Mary Joseph Butler
Irish Abbess, b. at Callan, County Kilkenny, Ireland, in Dec., 1641; d. at Ypres, 22 Dec., 1723
Butler, MARY JOSEPH, first Irish Abbess of the Irish Benedictine Abbey of Our Lady of Grace, at Ypres, Flanders, b. at Callan, County Kilkenny, Ireland, in December, 1641; d. at Ypres, December 22, 1723. Sent to be educated under the care of her aunt, Lady Abbess Knatchbull of the English Benedictine Dames at Ghent, she petitioned, when twelve years old, to be received into the order, a request granted two years later. She made her religious profession November 4, 1657 at the English Benedictine convent at Boulogne, at the age of sixteen. In 1665 the mother-house of Ghent made another foundation, at Ypres, with Dame Beaumont as abbess, but as the house did not thrive under her auspices, it was decided, upon her death in 1682, to convert the house at Ypres into a national foundation for the Irish Benedictine nuns of the various houses founded from Ghent. Dame Butler accordingly was sent to Ypres in 1683, and, on the death of the second abbess, in 1686, was elected Abbess of the Irish Dames of Ypres, August 29. Soon after her election she was called upon to take a leading part in a new Benedictine foundation in Dublin, set on foot by King James II. By letters-patent or charter, which is dated in the sixth year of his reign, and still preserved in the convent of Ypres, King James confers upon this his “first and chief Royal Monastery of Gratia Dei”, an annuity of one hundred pounds sterling to be paid forever out of his exchequer, and appoints his “well-beloved Dame Mary Butler” first abbess. Her brother was King James’s Chief Cup-bearer for Ireland, a title hereditary in the Butler family, as their name implies. Having overcome many difficulties Abbess Butler set out for Dublin in the year 1688, and in passing through London was presented with her nuns in the Benedictine habit to the Queen at Whitehall. Towards the end of the year she arrived in the Irish capital, and took up her abode in a house in Great Ship Street. Here the Divine Office and regular observance were at once begun and a school opened. About thirty young girls of the first families were entrusted to the nuns for their education and no less than eighteen of them expressed a wish to become religious. But the good work was rudely interrupted by the entry of the usurper William’s forces into Dublin, after the battle of the Boyne (I or July 11, 1690). The convent was sacked by his soldiery, and the nuns forced to seek refuge in a neighboring house, but the church plate and other treasures were saved by the presence of mind of a lay sister, Placida Holmes, who disguised herself in secular clothes, and mingled with the plunderers. On the closing of the Dublin convent, the Duke of Ormonde assured his cousin, Abbess Butler, of his special protection, should she consent to remain in Ireland, but she decided to return to Ypres, upon which the duke procured for her, from the Prince of Orange, a passport (still preserved at Ypres) permitting her and her nuns to leave the country without molestation.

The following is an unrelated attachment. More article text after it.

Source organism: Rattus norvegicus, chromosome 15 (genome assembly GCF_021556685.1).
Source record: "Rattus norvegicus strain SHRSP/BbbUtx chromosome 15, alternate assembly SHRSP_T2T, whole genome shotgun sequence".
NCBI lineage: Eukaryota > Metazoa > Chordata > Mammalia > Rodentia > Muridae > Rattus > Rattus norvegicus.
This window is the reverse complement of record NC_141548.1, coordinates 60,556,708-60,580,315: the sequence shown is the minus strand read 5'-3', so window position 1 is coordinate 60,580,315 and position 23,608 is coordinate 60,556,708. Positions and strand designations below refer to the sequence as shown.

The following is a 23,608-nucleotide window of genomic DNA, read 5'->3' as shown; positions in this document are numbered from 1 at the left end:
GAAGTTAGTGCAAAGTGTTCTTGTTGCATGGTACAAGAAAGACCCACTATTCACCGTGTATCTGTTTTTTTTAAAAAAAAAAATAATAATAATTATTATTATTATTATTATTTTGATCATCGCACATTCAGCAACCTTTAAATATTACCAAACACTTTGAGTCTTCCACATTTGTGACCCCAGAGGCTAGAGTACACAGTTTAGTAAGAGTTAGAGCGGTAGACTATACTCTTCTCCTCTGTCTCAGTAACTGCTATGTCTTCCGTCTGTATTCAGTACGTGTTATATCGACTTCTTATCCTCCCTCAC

On her arrival at Ypres she resumed conventual life in extreme poverty with only a few lay sisters to assist her. So great indeed was their destitution that the bishop strongly urged her to sell the house and retire whithersoever she pleased, but she would not abandon the work, and her faith was rewarded, for at length in the year 1700, she had the happiness of professing several new subjects (among them two Irish ladies from the French subjects who assisted her in keeping up the choir and regular observance. She continued to govern her flock with much wisdom and discretion until the year 1723, when she died in the sixty-sixth year of her religious profession, and the thirty-sixth year of her abbatial dignity. King James II, and more especially his Queen, Mary of Modena, were great benefactors and friends of Abbess Butler, and of the Irish convent of Ypres, which she saved from extinction and which has survived ever since. It enjoys the distinction of being the only religious house in all the Low Countries which remained standing during the storms of the French Revolution and of being the only Irish Abbey of the Benedictine Order.